Dear Acupuncture in the Park-
I’ve been to an acupuncturist, and they are telling me that the source of my health problems are related to my diet. If that’s the case, why would I visit my acupuncturist for diet advice instead of a nutritionist?
The Chinese have a saying that first a patient should be treated with dietary therapy, and if that fails, only then should they turn to acupuncture and Chinese herbs. That’s because in Chinese medicine, foods are considered to have different properties than in Western medicine. Chinese dietary therapy goes far beyond counting calories, vitamins, or the carbohydrate/fat/protein make-up of a food. Instead, foods are evaluated for their inherent temperature, actions, cooking method, and the internal organs that are affected.
The temperature of a food is related to it’s warming or cooling effect on your body. For example, ginger and chiles are considered to be hot foods. In contrast, mint, yogurt, and cucumbers are cooling. Foods also act in a certain way on your body. For example, some foods are better than others for building up your energy, and there are foods that are used to alleviate phlegm or drain dampness if you’re retaining water. Finally, how your foods are cooked also affect how they affect your body. Raw foods, especially fruits and vegetables, tend to be harder to digest, and foods that are roasted are considered to be warming in nature.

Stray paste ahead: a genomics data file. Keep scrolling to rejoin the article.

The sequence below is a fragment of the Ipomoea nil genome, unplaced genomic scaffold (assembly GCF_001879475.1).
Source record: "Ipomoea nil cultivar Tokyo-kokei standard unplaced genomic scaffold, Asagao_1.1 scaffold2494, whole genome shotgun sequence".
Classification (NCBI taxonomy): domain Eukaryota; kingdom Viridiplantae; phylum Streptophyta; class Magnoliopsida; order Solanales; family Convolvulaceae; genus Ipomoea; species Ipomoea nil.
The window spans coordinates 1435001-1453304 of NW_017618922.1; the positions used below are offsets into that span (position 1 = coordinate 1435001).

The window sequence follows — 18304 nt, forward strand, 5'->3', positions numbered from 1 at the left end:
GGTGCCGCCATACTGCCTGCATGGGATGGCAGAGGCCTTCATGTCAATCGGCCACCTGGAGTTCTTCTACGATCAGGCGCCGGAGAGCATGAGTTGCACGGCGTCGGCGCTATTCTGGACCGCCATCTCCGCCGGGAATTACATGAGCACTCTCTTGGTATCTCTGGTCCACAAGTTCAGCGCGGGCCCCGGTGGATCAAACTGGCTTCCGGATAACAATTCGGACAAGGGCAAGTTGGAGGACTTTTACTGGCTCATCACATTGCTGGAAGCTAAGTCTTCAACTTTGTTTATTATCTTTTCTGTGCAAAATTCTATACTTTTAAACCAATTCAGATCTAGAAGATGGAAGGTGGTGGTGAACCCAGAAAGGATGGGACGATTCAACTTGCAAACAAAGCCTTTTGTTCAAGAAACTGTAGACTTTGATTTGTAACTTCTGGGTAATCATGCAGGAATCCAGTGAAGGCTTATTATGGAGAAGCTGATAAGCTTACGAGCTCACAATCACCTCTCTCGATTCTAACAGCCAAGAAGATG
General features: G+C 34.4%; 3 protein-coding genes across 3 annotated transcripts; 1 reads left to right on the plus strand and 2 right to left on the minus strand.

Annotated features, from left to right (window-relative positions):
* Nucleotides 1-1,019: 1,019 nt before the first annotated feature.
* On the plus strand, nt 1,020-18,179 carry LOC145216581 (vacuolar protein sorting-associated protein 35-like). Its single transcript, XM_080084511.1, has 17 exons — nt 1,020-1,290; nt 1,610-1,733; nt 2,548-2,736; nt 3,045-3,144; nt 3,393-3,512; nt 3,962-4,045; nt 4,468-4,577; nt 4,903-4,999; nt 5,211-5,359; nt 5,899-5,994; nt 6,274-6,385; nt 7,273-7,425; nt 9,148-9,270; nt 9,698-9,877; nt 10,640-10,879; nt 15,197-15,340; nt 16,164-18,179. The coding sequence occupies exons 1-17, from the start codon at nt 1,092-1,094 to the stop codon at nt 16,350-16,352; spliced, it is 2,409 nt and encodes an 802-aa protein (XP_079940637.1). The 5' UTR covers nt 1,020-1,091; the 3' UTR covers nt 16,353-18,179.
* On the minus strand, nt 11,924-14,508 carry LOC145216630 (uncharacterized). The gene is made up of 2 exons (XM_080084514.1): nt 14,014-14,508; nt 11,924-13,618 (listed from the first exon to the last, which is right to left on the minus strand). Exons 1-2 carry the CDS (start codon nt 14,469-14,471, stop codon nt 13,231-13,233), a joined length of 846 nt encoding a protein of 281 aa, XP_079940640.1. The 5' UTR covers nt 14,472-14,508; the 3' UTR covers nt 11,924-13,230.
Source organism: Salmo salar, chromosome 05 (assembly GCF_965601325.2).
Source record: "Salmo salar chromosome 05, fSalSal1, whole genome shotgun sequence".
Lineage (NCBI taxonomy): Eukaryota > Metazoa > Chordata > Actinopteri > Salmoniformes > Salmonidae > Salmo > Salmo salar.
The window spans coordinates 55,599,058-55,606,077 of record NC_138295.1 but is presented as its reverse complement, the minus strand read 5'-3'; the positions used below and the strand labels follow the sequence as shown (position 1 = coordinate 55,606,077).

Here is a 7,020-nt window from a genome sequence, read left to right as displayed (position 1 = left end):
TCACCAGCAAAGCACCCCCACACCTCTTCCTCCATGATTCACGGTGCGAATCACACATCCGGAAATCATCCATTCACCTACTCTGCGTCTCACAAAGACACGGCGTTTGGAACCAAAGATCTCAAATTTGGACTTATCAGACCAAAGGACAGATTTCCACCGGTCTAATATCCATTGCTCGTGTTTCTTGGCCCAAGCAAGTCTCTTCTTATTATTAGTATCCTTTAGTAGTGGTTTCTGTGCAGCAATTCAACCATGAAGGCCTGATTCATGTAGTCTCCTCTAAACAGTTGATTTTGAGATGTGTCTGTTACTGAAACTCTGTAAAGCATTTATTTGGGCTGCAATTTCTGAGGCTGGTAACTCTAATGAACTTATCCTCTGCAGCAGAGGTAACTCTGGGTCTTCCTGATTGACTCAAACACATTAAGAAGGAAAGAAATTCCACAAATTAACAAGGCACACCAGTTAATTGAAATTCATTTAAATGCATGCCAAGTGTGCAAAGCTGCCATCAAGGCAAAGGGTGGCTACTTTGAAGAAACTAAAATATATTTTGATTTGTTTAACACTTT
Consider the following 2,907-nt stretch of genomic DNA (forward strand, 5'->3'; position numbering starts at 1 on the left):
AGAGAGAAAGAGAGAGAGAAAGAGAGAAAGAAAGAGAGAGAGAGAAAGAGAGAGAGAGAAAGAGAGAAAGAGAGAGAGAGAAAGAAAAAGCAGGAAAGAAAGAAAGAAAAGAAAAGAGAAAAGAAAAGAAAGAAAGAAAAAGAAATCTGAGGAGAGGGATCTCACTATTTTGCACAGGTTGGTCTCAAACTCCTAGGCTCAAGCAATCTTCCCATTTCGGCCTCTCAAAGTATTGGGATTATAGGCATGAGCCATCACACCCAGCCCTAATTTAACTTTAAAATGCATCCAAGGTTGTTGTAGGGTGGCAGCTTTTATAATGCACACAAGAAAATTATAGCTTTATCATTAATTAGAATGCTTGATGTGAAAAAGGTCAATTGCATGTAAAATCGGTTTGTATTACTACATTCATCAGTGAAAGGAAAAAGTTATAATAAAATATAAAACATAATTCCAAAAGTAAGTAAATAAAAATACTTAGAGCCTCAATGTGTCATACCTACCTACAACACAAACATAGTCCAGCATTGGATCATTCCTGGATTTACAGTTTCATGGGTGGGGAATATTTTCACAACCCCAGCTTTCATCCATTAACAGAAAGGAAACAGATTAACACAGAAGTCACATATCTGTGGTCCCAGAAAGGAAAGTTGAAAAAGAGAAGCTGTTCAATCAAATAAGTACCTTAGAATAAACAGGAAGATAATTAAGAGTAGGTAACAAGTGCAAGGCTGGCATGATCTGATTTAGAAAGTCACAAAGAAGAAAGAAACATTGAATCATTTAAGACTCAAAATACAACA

In addition, your acupuncturist needs to assess the health of your digestion. Simply put, eating the best and healthiest foods in the world won’t do much for you if you’re unable to digest them well and convert them into nutrients. Digestibility can be tweaked either through the choice of foods or cooking method, and digestion itself can be enhanced through acupuncture treatments.
There are a number of variables to consider in Chinese food therapy, which makes it important to recommend the right foods for each patient. Your acupuncturist will be taking into account your diagnosis, overall health, energy levels, temperature, digestion, as well as the properties of individual foods when making recommendations. We think of food therapy is a way to enhance the healing process at home. The Chinese think of food as medicine you get to eat three times a day.